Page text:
The U.S. intelligence community suffered another blow Thursday as one more investigative commission offered a scathing indictment of the intelligence agencies' performance. The Commission on the Intelligence Capabilities of the United States Regarding Weapons of Mass Destruction found severe shortcomings by U.S. intelligence agencies in tracking the world's most dangerous weapons.
What comes across in the 601-page report of the commission is a picture of an intelligence community resistant to change, slow to adapt to the new threats of the post-Cold War world and lacking in imagination and innovation.
The report says much of the information gathered on Iraq by the intelligence collectors was, as the commission put it, either worthless or misleading. Commission co-chairman Laurence Silberman says that caused the intelligence analysts to make faulty assumptions in their evaluations of Iraqi weapons.
"They had very little collection, very little evidence collected," said Mr. Silberman. "What little evidence they had, they pushed into assumptions, based on the past behavior of Saddam Hussein. And although it was perfectly reasonable for them to speculate, or to assume, what the intelligence community should have done is say, 'we have very little evidence of this, we really don't know.' And that would have been justifiable."
The commission notes successes on tracking weapons of mass destruction, particularly with regard to Libya and Pakistan. The portions of the report on Iran and North Korea remain classified. But the commission says such flaws as demonstrated on Iraq are still far too common among U.S. intelligence agencies.
But, in a VOA telephone interview, former chief U.S. weapons inspector David Kay says all the blame for the breakdown on Iraqi intelligence should not be laid solely at the feet of the analysts.
"The real breakdown in Iraq was not so much the analysts, although I think they did not do a very good job," said Mr. Kay. "It was at the upper management levels of the CIA, the director of Central Intelligence and his deputy, who, in fact, imposed the uniformity on what went forward to the policymakers that was not present, if you actually read, or took the trouble of talking to, the analyst."
Steven Aftergood, who analyzes intelligence matters at the Federation of American Scientists, notes the commission report does not examine how administration officials used the intelligence they had in justifying a course of action in Iraq.
"That, for many people, remains an outstanding question. Was the administration led by the nose by U.S. intelligence agencies? Or do they share some responsibility for the way they used and presented U.S. intelligence? That question is not asked or answered by this report," said Mr. Aftergood.
But Mr. Silberman, the commission co-chairman, said that was not in the commission's brief.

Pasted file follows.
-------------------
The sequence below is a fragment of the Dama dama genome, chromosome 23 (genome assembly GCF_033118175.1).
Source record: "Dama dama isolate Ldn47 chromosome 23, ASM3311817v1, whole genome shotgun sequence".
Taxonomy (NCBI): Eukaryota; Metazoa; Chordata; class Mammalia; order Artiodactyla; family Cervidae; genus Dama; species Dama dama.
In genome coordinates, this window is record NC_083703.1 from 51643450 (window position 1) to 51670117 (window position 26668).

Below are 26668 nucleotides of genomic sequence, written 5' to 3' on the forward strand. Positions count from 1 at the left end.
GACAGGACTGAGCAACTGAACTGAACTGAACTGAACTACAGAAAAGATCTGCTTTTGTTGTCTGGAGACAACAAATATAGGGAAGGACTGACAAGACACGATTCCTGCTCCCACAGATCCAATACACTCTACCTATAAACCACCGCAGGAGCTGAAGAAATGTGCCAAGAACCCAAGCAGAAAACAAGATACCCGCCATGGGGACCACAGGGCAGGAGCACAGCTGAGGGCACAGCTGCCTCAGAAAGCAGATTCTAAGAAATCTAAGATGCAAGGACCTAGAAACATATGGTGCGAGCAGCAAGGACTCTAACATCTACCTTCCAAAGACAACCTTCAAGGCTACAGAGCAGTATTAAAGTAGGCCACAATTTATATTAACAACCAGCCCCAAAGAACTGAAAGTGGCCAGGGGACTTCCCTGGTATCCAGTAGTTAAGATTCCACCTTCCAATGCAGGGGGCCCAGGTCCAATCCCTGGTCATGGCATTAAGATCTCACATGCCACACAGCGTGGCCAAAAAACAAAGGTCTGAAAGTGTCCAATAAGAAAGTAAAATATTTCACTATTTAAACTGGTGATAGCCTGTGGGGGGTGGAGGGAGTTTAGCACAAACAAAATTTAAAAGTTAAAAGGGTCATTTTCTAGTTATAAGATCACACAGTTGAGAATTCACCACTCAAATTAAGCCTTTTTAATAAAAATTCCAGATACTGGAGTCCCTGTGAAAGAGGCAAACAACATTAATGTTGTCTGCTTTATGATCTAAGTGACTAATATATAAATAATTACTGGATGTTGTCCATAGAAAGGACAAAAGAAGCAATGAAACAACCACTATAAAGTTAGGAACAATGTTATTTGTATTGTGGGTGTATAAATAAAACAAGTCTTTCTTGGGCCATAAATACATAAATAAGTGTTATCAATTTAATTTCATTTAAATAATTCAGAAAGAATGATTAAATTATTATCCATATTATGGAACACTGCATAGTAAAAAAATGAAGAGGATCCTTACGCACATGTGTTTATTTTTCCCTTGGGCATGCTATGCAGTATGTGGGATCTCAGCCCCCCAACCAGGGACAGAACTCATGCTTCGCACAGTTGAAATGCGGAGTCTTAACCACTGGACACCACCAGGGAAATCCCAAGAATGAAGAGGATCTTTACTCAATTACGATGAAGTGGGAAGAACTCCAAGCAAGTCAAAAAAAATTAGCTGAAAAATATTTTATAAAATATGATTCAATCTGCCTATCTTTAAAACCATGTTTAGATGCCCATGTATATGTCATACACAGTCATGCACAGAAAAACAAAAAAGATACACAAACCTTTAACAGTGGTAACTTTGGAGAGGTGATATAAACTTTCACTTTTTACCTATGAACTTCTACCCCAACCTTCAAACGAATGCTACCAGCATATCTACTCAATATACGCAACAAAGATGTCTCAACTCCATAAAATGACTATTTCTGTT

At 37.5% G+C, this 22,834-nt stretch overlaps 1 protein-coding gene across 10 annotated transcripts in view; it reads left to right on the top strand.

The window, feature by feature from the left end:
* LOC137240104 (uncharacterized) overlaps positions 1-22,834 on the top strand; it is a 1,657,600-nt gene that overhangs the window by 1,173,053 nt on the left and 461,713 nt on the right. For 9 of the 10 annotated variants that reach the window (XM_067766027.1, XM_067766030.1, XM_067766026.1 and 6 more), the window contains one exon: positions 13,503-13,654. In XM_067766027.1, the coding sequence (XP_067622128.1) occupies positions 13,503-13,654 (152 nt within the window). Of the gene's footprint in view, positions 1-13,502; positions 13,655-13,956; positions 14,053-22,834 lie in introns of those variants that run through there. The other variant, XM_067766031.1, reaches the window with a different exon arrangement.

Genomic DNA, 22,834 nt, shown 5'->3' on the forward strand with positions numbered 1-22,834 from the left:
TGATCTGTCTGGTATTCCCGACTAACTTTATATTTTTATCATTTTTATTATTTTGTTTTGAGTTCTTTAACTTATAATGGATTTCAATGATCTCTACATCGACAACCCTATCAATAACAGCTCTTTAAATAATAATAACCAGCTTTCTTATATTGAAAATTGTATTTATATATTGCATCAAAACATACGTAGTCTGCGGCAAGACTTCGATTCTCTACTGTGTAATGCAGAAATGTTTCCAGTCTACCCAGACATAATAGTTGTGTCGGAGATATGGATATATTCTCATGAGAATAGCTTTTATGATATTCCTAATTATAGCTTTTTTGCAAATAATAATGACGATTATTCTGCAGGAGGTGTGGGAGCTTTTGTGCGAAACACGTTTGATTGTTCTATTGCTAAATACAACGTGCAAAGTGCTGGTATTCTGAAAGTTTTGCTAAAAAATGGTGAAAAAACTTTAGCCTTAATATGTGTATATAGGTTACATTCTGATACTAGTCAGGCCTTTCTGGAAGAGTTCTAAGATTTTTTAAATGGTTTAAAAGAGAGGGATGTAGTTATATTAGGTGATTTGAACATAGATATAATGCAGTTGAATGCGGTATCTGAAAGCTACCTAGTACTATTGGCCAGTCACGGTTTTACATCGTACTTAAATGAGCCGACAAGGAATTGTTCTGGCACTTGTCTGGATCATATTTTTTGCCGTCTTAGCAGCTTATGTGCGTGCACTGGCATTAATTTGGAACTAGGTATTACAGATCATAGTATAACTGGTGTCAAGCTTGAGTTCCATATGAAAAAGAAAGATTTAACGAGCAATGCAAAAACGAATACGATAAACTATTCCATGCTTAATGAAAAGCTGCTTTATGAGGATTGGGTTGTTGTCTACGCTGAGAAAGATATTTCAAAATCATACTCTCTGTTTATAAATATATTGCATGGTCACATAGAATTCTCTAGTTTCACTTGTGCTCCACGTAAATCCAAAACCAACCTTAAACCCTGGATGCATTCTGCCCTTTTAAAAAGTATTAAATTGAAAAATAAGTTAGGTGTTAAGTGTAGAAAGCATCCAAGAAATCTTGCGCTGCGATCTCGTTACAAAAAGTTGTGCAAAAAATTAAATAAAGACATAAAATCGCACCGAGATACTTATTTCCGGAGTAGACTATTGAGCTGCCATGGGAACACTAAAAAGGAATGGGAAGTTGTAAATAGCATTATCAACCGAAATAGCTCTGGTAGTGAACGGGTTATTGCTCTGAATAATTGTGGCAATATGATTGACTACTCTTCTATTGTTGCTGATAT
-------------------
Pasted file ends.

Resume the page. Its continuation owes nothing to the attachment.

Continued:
"Our executive order did not direct us to deal with the use of intelligence by policymakers, and all of us agreed that that was not part of our inquiry," Mr. Silberman added.
Many of the recommendations of the WMD commission to reform U.S. intelligence echo those made by other committees and commissions in and outside Congress, including the so-called 9/11 Commission, that have faulted the performance of the intelligence agencies.
At a recent conference, Randy Pherson, a former CIA specialist in alternative analysis, said there is what he called a startling sameness to the recommendations on intelligence reform made by various commissions and committees.
"My unfortunate conclusion is that there are some very fundamental things that we just can't figure out how to get right. And almost every commission has come up with a series of primary recommendations, and it's startling how consistent they are from commission to commission," he noted.
Mr. Aftergood, the intelligence analyst, says repetition of many of the same recommendations is significant.
"The fact that many of their recommendations have been made before and not implemented highlights what may be a systemic problem - namely, that our intelligence agencies are resistant to reform," noted Mr. Aftergood. "They may be simply deaf to any external recommendations, and if they are going to change, they're going to need to be dragged kicking and screaming into making those changes."
President Bush, who commissioned the report, said he accepted its central conclusions, and agreed that the U.S. intelligence community needs "fundamental change."
One key recommendation that has been adopted is creation of the new post of Director of National Intelligence to oversee all intelligence efforts. Former Ambassador to the United Nations John Negroponte has been nominated to the post. But the extent of his authority is still not clear and is expected to evolve over time.
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